The chaotic, unregulated system that resulted had some real advantages. Any ambitious person or group of persons could start a bank and print money to fund it. William Wells Brown, an escaped slave, described in his memoirs how he printed his own shinplasters and then used the shinplasters to buy fittings for his barber shop. The uncentralized money system democratized credit and encouraged growth. But it also slowed exchange down, and led to chronic instability and cycles of boom and bust.
Libertarian economists will generally argue that the gold standard made it all work. The US was officially on a gold and silver standard, and although in practice most people never saw either gold or silver very often, They claim the idea of gold existing somewhere, in some vault or hoard, stabilized value. It’s hard to believe, though, that gold in some bank’s vault had anything at all to do with the circulation of millions of self-printed shinplasters.
I’m more inclined to point to racial slavery. Slaves served as collateral for loans, mortgages, and issues of paper. “Slaves were viewed as an alternative to railroad bonds, agricultural land, textile factories… as an outlet for the investment funds of American capitalists.” Slaves were capital: they played the role of gold in the economy.
Slaves were enslaved because of their race: their “species.” Their alleged racial inferiority, their “species,” made it possible for them to act as “specie” in the economy, to anchor value.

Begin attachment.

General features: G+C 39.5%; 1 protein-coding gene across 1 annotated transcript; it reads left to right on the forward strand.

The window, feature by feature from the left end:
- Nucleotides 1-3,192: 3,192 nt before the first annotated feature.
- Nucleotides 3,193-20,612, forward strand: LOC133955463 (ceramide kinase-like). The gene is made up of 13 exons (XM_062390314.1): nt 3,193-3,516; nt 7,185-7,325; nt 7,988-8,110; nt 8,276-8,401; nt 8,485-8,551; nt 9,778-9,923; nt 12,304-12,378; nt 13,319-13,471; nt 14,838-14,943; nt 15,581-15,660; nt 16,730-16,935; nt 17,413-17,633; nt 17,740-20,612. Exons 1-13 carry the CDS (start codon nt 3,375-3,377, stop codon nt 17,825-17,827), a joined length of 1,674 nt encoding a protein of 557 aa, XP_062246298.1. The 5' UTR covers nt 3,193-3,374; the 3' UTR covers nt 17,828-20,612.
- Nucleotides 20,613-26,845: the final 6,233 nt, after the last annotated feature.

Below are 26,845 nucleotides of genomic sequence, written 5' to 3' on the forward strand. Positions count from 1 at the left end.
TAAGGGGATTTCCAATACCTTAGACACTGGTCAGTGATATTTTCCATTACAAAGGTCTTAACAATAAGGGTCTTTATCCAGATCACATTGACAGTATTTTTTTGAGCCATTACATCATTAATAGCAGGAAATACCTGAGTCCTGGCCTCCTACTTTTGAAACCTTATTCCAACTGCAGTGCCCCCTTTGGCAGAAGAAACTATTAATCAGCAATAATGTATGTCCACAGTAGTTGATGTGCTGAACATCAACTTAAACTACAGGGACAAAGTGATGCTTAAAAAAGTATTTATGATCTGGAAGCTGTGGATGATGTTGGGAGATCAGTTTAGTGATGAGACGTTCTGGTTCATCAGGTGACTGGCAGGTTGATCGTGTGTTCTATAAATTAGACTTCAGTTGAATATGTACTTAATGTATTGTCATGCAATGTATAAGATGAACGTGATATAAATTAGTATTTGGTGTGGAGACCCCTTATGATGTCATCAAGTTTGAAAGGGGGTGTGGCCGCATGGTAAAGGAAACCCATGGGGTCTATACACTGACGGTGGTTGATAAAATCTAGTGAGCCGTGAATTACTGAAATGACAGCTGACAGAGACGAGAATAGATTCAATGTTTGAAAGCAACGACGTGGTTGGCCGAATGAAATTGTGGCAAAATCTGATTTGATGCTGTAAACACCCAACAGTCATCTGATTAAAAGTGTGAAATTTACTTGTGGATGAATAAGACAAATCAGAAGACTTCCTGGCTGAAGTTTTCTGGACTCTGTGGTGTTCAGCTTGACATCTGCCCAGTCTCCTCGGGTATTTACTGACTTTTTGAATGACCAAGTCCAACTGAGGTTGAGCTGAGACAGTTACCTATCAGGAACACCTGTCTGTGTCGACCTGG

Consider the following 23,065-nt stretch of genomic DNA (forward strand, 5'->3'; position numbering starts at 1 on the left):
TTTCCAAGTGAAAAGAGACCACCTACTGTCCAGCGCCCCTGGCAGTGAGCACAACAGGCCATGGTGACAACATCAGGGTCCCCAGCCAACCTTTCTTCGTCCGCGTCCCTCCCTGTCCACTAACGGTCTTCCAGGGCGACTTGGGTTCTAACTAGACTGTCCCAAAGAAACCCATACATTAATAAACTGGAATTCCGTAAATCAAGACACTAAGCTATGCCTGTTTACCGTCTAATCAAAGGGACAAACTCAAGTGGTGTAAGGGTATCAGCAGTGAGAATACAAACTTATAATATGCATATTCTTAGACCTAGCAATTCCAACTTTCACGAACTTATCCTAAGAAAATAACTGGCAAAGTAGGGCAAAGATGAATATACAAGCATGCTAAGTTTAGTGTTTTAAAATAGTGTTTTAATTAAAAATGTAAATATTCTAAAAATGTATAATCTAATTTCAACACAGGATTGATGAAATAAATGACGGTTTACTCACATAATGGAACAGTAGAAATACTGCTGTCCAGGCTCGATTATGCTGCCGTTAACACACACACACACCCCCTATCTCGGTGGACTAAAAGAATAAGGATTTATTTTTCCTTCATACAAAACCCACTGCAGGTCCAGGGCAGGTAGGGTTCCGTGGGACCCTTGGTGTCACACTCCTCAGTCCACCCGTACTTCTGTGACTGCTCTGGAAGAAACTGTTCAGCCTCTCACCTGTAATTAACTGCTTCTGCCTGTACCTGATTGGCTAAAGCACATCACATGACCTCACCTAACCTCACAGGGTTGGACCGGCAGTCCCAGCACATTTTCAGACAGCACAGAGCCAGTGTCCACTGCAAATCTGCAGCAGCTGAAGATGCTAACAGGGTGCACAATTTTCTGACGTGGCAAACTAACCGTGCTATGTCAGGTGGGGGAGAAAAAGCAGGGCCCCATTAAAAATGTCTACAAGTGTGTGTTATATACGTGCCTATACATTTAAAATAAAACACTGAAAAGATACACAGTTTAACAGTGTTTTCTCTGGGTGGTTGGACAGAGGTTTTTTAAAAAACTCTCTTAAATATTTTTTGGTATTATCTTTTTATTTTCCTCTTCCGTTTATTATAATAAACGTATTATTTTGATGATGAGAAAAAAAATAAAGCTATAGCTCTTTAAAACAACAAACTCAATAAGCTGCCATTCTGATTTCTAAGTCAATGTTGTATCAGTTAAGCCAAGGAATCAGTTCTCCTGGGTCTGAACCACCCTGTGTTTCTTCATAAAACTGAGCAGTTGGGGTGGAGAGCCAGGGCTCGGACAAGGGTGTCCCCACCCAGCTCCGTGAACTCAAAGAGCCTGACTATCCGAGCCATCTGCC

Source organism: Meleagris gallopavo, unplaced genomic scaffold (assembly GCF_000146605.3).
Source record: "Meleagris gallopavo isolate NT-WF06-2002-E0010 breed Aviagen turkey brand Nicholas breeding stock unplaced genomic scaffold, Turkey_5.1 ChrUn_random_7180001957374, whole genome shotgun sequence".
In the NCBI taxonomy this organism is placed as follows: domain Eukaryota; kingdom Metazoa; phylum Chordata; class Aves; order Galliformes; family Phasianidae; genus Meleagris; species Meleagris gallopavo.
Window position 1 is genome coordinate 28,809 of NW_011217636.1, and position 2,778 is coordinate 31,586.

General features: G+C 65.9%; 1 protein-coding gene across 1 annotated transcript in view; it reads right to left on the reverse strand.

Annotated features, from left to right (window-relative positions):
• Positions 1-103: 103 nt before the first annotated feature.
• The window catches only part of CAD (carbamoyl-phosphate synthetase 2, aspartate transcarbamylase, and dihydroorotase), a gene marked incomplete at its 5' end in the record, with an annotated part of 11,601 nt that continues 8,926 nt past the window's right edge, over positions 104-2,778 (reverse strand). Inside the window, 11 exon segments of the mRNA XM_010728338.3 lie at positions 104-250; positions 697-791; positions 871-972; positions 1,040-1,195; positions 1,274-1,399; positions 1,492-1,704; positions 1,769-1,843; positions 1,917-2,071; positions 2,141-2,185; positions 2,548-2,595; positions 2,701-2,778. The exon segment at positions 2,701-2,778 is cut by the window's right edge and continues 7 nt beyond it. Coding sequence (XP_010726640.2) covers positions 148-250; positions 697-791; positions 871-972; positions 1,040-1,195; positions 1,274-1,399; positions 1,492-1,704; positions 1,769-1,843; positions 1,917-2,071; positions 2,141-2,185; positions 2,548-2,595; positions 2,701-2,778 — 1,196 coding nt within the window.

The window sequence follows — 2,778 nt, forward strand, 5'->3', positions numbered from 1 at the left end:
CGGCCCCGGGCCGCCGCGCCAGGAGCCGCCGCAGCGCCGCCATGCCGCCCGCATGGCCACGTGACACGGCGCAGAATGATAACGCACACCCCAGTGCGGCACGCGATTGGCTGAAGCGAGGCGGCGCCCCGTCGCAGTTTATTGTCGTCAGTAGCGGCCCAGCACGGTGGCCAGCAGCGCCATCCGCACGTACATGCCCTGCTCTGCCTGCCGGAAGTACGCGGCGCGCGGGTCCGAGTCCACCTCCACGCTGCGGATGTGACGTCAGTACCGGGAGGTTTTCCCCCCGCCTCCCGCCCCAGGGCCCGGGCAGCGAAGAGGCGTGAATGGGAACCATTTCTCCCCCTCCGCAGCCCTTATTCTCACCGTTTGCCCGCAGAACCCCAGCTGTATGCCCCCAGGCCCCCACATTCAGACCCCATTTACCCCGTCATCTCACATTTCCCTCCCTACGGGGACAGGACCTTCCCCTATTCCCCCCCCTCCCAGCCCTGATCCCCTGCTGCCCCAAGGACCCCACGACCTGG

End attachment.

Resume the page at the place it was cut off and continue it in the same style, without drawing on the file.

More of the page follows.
By 1860 historians, in an extremely conservative estimate, put the total value of slave property at three billion dollars. A large number indeed: “roughly three time greater than the total amount of all capital, North and South combined, invested in manufacturing, almost three times the amount invested in railroads, and seven times the amount invested in banks.” [1. Stephen Deyle, Carry Me Back: the Domestic Slave Trade in American Life (NY 2005) p. 40-41. See also Ralph V. Anderson and Robert E. Gallman, “Slaves as Fixed Capital: Slave Labor and Southern Economic Development,” The Journal of American History, Vol. 64, No. 1 (Jun., 1977), pp. 24-46]
“Our slaves constitute the greatest portion of our wealth,” Virginian James Gholson declared, “and by their value, regulate the price of nearly all the property we possess.” [1. Deyle, Carry Me Back p. 40]
Slaves regulated the price of other goods: they did, as Gholson said, exactly what gold was supposed to do.
Beyond slavery, the idea of race did the same kind of work. It established limits to what was negotiable, and the supposed inferiority of black people, their fixed nature, regulated the value of being white.
In this Georgia banknote of 1861 a white woman sits next to her slave. The slave gestures to the field hands in the cotton, while a railroad locomotive passes by in the distance. Slaves generate economic value with their labor. But the idle slave, seated beneath her mistress, established the superior value of whiteness.
Race lies much deeper in the American economy than generally assumed.